Coarse Graining Of Multiscale Crack Propagation Gages [HOT]
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The concept of multiscale architectured materials is established using composition and grain size gradients. Composition-gradient nanostructured materials are produced from coarse grained interstitial free steels via carburization and high-pressure torsion. Quantitative analyses of the dislocation density using X-ray diffraction and microstructural studies clearly demonstrate the gradients of the dislocation density and grain size. The mechanical properties of the gradient materials are compared with homogeneous nanostructured carbon steel without a composition gradient in an effort to investigate the gradient effect. Based on the above observations, the potential of multiscale architecturing to open a new material property is discussed.
After annealing, the HPT-processed materials of the carbon gradient had the grain size gradient, as depicted in Figs 3 and 4. The reason for these multiscale features is believed to be the difference in the thermal stability of the surface and center region, which originates from the carbon gradient because the carbon or fragmented carbide particles segregated in the subgrain/cell walls result in the material being resistant not only to dynamic recovery, but also to grain coarsening during annealing29,49.
The advantages of combining architecturing and nanostructuring are evident. First, MS-ArchiMat can exhibit significantly higher specific strength (or strength-to-weight ratio or strength/weight) because the masses are the same for their coarse-grained counterparts. Second, the predictable shortcoming of nanostructured materials could be compensated through architecturing with other materials. Finally, the numerous combinations of architecturing provide an avenue for multi-functional properties. Therefore, multiscale architecturing could be a promising method for designing advanced structural materials.
Fatigue cracking in polycrystalline NiTi was investigated using a multiscale experimental framework for average grain sizes (GS) from 10 to 1500 nm for the first time. Macroscopic fatigue crack growth rates, measured by optical digital image correlation, were connected to microscopic crack opening and closing displacements, measured by scanning electron microscope DIC (SEM-DIC) using a high-precision external SEM scan controller. Among all grain sizes, the 1500 nm GS sample exhibited the slowest crack growth rate at the macroscale, and the largest crack opening level (stress intensity at first crack opening) and minimum crack opening displacements at the microscale. Smaller GS samples (10, 18, 42, and 80 nm) exhibited nonmonotonic trends in their fatigue performance, yet the correlation was strong between macroscale and microscale behaviors for each GS. The samples that exhibited the fastest crack growth rates (42 and 80 nm GS) showed a small crack opening level and the largest crack opening displacements. The irregular trends in fatigue performance across the nanocrystalline GS samples were consistent with nonmonotonic values in the elastic modulus reported previously, both of which may be related to the presence of residual martensite only evident in the small GS samples (10 and 18 nm).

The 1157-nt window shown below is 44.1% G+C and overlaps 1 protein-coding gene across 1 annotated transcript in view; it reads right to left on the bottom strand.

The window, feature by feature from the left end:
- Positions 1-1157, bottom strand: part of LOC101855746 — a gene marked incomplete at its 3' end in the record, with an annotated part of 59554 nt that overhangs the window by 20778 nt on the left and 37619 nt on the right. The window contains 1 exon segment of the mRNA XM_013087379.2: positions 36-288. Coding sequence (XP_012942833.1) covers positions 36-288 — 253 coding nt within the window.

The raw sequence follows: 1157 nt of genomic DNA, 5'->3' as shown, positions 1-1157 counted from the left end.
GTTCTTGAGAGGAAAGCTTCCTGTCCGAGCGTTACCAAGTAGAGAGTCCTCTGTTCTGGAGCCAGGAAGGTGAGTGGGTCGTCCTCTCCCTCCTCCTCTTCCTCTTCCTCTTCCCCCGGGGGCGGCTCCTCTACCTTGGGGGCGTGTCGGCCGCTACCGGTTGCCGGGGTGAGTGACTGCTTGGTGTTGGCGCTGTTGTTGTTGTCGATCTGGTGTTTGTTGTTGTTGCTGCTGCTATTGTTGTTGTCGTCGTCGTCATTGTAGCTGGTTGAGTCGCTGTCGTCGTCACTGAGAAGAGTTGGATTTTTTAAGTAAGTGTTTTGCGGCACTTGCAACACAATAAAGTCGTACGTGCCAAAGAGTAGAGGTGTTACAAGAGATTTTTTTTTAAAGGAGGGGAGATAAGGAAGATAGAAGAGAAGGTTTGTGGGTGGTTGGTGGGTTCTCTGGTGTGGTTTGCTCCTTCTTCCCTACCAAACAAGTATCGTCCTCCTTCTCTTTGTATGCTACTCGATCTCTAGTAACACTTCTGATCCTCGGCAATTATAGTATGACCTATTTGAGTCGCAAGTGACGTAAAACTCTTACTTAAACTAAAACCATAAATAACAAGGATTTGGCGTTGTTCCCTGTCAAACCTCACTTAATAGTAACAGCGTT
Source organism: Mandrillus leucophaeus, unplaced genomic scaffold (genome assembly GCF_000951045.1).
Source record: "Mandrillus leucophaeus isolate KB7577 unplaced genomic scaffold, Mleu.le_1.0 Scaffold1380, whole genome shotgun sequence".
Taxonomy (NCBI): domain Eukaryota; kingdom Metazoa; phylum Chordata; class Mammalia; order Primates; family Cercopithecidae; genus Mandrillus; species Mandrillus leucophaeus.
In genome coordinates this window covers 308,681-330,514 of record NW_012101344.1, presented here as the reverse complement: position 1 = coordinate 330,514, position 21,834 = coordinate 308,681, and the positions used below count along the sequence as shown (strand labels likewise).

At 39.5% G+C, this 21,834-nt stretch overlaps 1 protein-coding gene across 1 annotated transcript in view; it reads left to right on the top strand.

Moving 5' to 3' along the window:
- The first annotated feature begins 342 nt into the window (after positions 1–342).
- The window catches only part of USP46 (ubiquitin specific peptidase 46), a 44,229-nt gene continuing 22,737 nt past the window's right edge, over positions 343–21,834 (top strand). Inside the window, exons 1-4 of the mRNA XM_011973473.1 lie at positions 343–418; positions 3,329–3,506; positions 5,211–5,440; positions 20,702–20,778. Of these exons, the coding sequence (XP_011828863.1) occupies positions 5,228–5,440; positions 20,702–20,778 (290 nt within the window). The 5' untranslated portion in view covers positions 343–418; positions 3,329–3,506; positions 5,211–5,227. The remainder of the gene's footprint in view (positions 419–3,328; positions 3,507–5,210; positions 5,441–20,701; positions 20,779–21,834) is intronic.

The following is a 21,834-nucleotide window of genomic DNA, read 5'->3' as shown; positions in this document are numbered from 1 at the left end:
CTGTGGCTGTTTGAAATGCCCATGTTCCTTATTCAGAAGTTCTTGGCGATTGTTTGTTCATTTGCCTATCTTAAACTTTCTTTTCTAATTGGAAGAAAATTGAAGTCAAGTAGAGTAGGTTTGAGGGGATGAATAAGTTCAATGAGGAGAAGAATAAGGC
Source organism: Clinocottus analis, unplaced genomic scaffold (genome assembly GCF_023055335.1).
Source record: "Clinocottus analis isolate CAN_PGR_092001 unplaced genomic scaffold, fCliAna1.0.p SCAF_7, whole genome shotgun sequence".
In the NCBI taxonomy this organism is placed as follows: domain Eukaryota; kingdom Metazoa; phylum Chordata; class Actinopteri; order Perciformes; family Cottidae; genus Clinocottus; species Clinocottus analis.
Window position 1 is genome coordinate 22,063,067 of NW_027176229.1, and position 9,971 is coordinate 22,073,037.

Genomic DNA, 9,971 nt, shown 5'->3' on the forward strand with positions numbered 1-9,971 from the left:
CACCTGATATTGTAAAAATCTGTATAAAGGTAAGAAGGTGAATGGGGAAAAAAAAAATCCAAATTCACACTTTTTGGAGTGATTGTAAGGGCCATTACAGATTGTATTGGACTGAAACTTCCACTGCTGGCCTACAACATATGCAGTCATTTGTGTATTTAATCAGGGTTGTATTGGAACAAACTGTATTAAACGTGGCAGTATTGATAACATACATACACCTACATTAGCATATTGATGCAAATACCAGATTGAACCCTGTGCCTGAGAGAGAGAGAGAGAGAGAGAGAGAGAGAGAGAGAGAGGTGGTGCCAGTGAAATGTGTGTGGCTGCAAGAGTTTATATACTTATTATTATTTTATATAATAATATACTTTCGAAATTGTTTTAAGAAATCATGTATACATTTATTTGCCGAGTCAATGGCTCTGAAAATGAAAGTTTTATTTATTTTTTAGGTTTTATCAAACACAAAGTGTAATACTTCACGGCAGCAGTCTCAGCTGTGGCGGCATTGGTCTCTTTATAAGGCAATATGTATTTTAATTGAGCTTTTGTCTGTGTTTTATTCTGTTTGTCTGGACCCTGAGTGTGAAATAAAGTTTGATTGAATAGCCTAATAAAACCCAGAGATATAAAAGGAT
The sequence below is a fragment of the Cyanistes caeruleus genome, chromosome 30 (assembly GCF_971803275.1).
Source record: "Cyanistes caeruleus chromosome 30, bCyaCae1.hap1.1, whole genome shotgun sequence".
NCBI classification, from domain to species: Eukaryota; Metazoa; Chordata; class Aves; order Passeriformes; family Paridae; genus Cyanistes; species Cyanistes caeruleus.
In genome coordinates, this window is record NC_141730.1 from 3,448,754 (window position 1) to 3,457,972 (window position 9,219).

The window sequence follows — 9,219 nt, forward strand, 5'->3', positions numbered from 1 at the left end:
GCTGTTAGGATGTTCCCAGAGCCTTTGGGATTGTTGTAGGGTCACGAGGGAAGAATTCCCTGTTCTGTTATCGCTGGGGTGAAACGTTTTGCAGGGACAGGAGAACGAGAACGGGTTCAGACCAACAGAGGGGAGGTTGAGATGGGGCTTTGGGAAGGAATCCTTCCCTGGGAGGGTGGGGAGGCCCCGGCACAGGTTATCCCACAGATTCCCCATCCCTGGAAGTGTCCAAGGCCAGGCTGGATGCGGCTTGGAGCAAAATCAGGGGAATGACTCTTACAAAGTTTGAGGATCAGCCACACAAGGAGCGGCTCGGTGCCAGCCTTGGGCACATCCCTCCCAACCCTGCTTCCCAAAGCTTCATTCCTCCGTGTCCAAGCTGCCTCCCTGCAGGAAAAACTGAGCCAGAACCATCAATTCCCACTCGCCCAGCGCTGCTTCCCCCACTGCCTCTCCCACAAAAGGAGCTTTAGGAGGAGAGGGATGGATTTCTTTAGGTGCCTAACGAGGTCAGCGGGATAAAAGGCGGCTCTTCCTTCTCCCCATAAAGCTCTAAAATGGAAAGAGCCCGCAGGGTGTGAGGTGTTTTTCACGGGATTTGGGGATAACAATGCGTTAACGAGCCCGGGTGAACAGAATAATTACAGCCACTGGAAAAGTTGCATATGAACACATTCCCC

In this paper, a reduced order model for scale-bridging modelling of damage evolution in concrete is formulated. Figure 4 illustrates the proposed modelling procedure. First, we consider a representative elementary volume (REV) at the mesoscale. At this scale, the coarse aggregates are explicitly resolved. At each mesoscopic point, an associated microscopic representative elementary volume (REV) is incorporated. Hence, the REV at the mesoscale bridges the applied macroscopic loading at the macroscale and the growth of microcracks at the microscale. At the microscopic scale, the mortar solid consists of an intact mortar matrix and pre-existing microcracks as weak inclusions. The mortar solid is idealised as a multi-phase material with spherical fine aggregates embedded in the cementitious matrix. Microcracks are modelled using three-sets of mutually orthogonal penny-shaped microcrack families, see Section 3.2. At the mesoscale, concrete is explicitly represented in a computational model as a two-phase composite consisting of a mortar matrix and coarse aggregates. The aggregates are assumed to be linear elastic, while the nonlinear behaviour of the mortar matrix is modelled at the microscopic scale using a combination of continuum micromechanics and Linear Elastic Fracture Mechanics .
In this numerical experiment, the micro-cracked mortar REV is assumed to contain an initial microcrack volume fraction of 11.79% with aspect ratio 17. As a consequence of introducing initial microcracks, the mortar REV stiffness reduces to 26.9 GPa at the zero-stress state. Figure 5 top and bottom left show the stress and strain responses of the mortar REV subjected to uniaxial tension and compression, respectively. Under uniaxial tension, microcrack family 1, which is oriented in a direction perpendicular to the maximum stress, propagates. This microcrack propagation results in a significant reduction of the stiffness in a longitudinal direction (z-direction in this particular numerical example) and a slight reduction in the stiffness in the transversal directions. The volume fraction of microcracks belonging to family 1 grows with increasing loads while the volume fraction of the other (two families) remains constant. 1e1e36bf2d